1. If we think about slicing up the solid, we can consider slicing the domain of the solid's projection onto the \(xy\)-plane (just as we would slice a two-dimensional region in \(\R^2\)), and then slice in the \(z\)-direction as well. The projection of the solid onto the \(xy\)-plane is shown at left in Figure 11.7.4. If we decide to first slice the domain of the solid's projection perpendicular to the \(x\)-axis, over what range of constant \(x\)-values would we have to slice?

    2. If we continue with slicing the domain, what are the limits on \(y\) on a typical slice? How do these depend on \(x\text{?}\) What, therefore, are the limits on the middle integral?

    3. Finally, now that we have thought about slicing up the two-dimensional domain that is the projection of the cone, what are the limits on \(z\) in the innermost integral? Note that over any point \((x,y)\) in the plane, a vertical slice in the \(z\) direction will involve a range of values from the cone itself to its flat top. In particular, observe that at least one of these limits is not constant but depends on \(x\) and \(y\text{.}\)

    4. In conclusion, write an iterated integral of the form (11.7.1) that represents the mass of the cone \(S\text{.}\)

Note well: When setting up iterated integrals, the limits on a given variable can be only in terms of the remaining variables. In addition, there are multiple different ways we can choose to set up such an integral. For example, two possibilities for iterated integrals that represent a triple integral \(\iiint_S f(x,y,z) \, dV\) over a solid \(S\) are

  • \(\int_a^b \int_{g_1(x)}^{g_2(x)} \int_{h_1(x,y)}^{h_2(x,y)} f(x,y,z) \, dz \, dy \, dx\)

  • \(\int_r^s \int_{p_1(z)}^{p_2(z)} \int_{q_1(x,z)}^{q_2(x,z)} f(x,y,z) \, dy \, dx \, dz\)

where \(g_1\text{,}\) \(g_2\text{,}\) \(h_1\text{,}\) \(h_2\text{,}\) \(p_1\text{,}\) \(p_2\text{,}\) \(q_1\text{,}\) and \(q_2\) are functions of the indicated variables. There are four other options beyond the two stated here, since the variables \(x\text{,}\) \(y\text{,}\) and \(z\) can (theoretically) be arranged in any order. Of course, in many circumstances, an insightful choice of variable order will make it easier to set up an iterated integral, just as was the case when we worked with double integrals.

Example 11.7.5.

Find the mass of the tetrahedron in the first octant bounded by the coordinate planes and the plane \(x + 2 y + 3 z = 6\) if the density at point \((x,y,z)\) is given by \(\delta(x, y, z) = x + y + z\text{.}\) A picture of the solid tetrahedron is shown at left in Figure 11.7.6.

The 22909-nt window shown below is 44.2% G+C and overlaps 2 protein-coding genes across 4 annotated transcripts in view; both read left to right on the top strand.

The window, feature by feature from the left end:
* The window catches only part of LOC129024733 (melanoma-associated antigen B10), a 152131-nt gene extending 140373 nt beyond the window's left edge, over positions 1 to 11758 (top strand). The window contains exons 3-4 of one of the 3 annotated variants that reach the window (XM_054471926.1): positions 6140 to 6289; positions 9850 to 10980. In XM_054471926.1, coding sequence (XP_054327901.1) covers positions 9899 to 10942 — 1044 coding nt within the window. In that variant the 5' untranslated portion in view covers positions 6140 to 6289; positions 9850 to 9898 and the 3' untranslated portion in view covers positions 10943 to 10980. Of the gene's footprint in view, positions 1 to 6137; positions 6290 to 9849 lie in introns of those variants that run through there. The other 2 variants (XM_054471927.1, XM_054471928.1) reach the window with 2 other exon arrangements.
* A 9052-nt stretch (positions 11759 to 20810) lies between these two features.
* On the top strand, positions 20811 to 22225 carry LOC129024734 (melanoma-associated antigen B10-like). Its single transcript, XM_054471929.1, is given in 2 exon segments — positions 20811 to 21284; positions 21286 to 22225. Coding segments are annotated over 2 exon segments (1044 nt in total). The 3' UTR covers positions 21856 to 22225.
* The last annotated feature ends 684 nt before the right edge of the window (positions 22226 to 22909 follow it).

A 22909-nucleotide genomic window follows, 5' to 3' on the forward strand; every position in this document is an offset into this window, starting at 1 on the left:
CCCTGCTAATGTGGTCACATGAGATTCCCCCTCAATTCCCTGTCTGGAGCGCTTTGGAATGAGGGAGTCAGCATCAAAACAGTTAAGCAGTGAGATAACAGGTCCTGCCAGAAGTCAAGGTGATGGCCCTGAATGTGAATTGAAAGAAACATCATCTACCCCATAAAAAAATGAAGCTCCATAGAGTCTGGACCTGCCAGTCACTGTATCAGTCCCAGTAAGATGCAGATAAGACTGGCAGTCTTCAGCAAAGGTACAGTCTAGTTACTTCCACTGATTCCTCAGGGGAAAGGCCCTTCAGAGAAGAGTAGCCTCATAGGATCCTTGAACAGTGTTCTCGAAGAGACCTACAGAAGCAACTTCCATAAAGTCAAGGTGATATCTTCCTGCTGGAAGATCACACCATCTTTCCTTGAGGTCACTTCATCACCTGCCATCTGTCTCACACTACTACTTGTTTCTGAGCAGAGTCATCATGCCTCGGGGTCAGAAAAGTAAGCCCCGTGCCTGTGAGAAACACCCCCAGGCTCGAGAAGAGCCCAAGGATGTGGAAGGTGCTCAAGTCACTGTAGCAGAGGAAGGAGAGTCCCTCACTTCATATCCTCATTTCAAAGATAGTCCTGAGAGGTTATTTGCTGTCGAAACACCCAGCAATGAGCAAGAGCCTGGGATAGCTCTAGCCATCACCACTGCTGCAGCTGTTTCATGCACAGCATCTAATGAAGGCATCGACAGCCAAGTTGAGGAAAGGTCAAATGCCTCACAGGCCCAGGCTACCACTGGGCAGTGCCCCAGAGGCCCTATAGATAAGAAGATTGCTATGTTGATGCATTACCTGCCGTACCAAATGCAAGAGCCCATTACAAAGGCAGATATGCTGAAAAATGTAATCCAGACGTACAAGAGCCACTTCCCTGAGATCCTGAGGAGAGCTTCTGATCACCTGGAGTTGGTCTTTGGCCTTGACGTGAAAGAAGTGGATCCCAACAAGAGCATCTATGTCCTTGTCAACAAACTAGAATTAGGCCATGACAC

Figure 11.7.6. Left: The tetrahedron. Right: Its projection.

We find the mass, \(M\text{,}\) of the tetrahedron by the triple integral

\begin{equation*} M = \iiint_S \delta(x,y,z) \, dV, \end{equation*}

where \(S\) is the solid tetrahedron described above. In this example, we choose to integrate with respect to \(z\) first for the innermost integral. The top of the tetrahedron is given by the equation

\begin{equation*} x + 2 y + 3 z = 6; \end{equation*}

solving for \(z\) then yields

\begin{equation*} z = \frac{1}{3}(6 - x - 2y). \end{equation*}

The bottom of the tetrahedron is the \(xy\)-plane, so the limits on \(z\) in the iterated integral will be \(0 \leq z \leq \frac{1}{3}(6-x-2y)\text{.}\)

To find the bounds on \(x\) and \(y\) we project the tetrahedron onto the \(xy\)-plane; this corresponds to setting \(z = 0\) in the equation \(z = \frac{1}{3}(6 - x - 2y)\text{.}\) The resulting relation between \(x\) and \(y\) is

\begin{equation*} x + 2 y = 6. \end{equation*}

The right image in Figure 11.7.6 shows the projection of the tetrahedron onto the \(xy\)-plane.

If we choose to integrate with respect to \(y\) for the middle integral in the iterated integral, then the lower limit on \(y\) is the \(x\)-axis and the upper limit is the hypotenuse of the triangle. Note that the hypotenuse joins the points \((6,0)\) and \((0,3)\) and so has equation \(y = 3 - \frac{1}{2}x\text{.}\) Thus, the bounds on \(y\) are \(0 \leq y \leq 3 - \frac{1}{2}x\text{.}\) Finally, the \(x\) values run from 0 to 6, so the iterated integral that gives the mass of the tetrahedron is

\begin{equation} M = \int_{0}^{6} \int_{0}^{3-(1/2)x} \int_{0}^{(1/3)(6-x-2y)} x+y+z \, dz \, dy \, dx.\label{eq_11_7_Tetrahedron_mass}\tag{11.7.2} \end{equation}

Evaluating the triple integral gives us